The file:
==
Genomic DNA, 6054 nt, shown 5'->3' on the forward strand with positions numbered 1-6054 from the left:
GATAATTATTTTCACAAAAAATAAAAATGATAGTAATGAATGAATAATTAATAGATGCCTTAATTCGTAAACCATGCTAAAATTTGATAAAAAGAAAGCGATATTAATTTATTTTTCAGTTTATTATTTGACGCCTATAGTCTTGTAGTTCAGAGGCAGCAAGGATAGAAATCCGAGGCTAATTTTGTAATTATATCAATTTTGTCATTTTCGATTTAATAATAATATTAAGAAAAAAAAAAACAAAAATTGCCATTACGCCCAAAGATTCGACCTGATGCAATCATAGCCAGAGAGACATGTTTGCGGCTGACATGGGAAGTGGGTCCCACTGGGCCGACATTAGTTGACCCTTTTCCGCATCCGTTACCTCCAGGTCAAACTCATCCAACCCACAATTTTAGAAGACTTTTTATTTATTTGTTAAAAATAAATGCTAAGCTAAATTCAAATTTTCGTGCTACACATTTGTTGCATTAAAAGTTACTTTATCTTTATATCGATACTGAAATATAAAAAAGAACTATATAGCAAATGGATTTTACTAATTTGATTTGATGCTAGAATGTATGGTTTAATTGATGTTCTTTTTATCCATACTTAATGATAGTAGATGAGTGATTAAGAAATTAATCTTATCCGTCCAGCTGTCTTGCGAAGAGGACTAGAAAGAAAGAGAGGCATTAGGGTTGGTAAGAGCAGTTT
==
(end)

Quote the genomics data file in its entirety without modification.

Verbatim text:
Genomic DNA, 6054 nt, shown 5'->3' on the forward strand with positions numbered 1-6054 from the left:
GATAATTATTTTCACAAAAAATAAAAATGATAGTAATGAATGAATAATTAATAGATGCCTTAATTCGTAAACCATGCTAAAATTTGATAAAAAGAAAGCGATATTAATTTATTTTTCAGTTTATTATTTGACGCCTATAGTCTTGTAGTTCAGAGGCAGCAAGGATAGAAATCCGAGGCTAATTTTGTAATTATATCAATTTTGTCATTTTCGATTTAATAATAATATTAAGAAAAAAAAAAACAAAAATTGCCATTACGCCCAAAGATTCGACCTGATGCAATCATAGCCAGAGAGACATGTTTGCGGCTGACATGGGAAGTGGGTCCCACTGGGCCGACATTAGTTGACCCTTTTCCGCATCCGTTACCTCCAGGTCAAACTCATCCAACCCACAATTTTAGAAGACTTTTTATTTATTTGTTAAAAATAAATGCTAAGCTAAATTCAAATTTTCGTGCTACACATTTGTTGCATTAAAAGTTACTTTATCTTTATATCGATACTGAAATATAAAAAAGAACTATATAGCAAATGGATTTTACTAATTTGATTTGATGCTAGAATGTATGGTTTAATTGATGTTCTTTTTATCCATACTTAATGATAGTAGATGAGTGATTAAGAAATTAATCTTATCCGTCCAGCTGTCTTGCGAAGAGGACTAGAAAGAAAGAGAGGCATTAGGGTTGGTAAGAGCAGTTT